Cover Story: Mommy Mogul

Lyss Stern, the effervescent founder of, created the ‘DivaLysscious Moms”’ luxury lifestyle brand for mothers who want to maintain their pre-baby joie de vivre. “I started this endeavor because I wanted to help other moms feel fabulous and special,” Lyss reflects. “I wanted to give them a permission slip to still wear their stilettos, go get their hair and nails done or have a spa day.” True to her mission and passionate about her call to transform the lives of mothers, Lyss has taken charge of disseminating all things ‘DivaLysscious’ and now helps mommies live happier, healthier and sexier lives.

When Lyss started her ‘DivaLysscious Moms’ business 9 plus years ago, with $3,000 from her own savings account, she was working full time as a teacher.  “Nobody believed in me and they all thought I had postpartum depression,” she quips. Through the ups and downs, she managed to build her dream into a hugely successful business that is considered a leader in the mommy industry, all while raising her 2 children.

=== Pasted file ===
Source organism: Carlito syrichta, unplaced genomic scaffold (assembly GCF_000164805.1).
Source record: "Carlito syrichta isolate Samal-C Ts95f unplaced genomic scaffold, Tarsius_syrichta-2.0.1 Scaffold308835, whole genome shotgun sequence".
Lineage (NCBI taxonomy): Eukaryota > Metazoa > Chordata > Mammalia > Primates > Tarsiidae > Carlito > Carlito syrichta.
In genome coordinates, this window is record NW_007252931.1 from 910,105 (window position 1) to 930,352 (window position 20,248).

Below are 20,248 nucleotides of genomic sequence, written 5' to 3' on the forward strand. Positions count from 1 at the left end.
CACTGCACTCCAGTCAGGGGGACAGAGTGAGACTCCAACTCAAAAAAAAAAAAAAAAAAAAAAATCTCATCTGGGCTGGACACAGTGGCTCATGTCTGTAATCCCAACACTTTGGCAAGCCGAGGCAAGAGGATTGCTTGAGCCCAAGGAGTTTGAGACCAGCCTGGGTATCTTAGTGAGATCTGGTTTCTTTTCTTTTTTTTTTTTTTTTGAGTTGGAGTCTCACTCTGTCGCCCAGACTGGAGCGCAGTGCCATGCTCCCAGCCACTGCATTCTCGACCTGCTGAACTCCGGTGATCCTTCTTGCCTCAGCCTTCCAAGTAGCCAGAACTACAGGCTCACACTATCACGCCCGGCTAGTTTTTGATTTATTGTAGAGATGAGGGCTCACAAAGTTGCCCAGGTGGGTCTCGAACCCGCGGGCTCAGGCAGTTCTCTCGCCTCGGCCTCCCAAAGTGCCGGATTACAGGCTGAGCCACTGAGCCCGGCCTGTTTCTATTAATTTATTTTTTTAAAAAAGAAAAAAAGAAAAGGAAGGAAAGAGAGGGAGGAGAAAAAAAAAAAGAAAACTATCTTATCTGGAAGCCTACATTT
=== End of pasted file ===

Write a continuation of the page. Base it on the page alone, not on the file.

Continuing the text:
Ms. Stern grew up in a loving home in the five towns on Long Island, but when she was 3 years old her dad was diagnosed with cancer.  She then spent much of her early life running to Memorial Sloan-Kettering Cancer Center for his treatments and had a rough childhood dealing with his illness. After graduating Syracuse University with a Bachelor of Arts degree, she went on to work for Peggy Siegal, a major public relations figure, where she learned much of her marketing and event planning skills. However her love for children and teaching led her back to college where she received her masters in communications from New York University. Then she went on to Hunter College in NYC, where she completed her masters in early education and started teaching at The Rudolph Shalom School in Manhattan. “Soon after, I got married, had my first child and entered into the mommy world and I couldn’t believe what I found,” recalls Lyss. “At that time there was one older woman who had a new mother’s luncheon in the back of a dark dingy restaurant, where she showed us how to breastfeed,” she said. Lyss was appalled that this was the only organization for new moms in NYC. “It was neither chic nor sophisticated and I said, ‘I have to do something for new moms.’ So I started the business with six of my friends.” Now they reach out to half a million of the most influential moms in NYC and beyond, such as Kelly Ripa and Marishka Hargitay, throwing uber fabulous events, promoting the latest baby gear or launching a new kids store or restaurant. “We make our revenue on the events, sponsorships, endorsements and advertising on the website and I have just published my first book  ‘If You Give A Mom A Martini’,” This ‘how to’ book with a forward penned by supermodel & supermom Christie Brinkley has been optioned for a movie and currently Lyss is in the process of writing two more books. She has also  dedicated much of her time to another deep passion — giving back. “We also do a tremendous amount of philanthropic work with charities like, Super Saturday/ Ovarian Cancer: Camp Divalicious and the Albert Einstein Carnival in East Hampton.” She has also appeared on “The Today Show,” along with serving as a media correspondent and mommy expert for the CNBC and MSNBC networks, which has been a an invaluable marketing platform.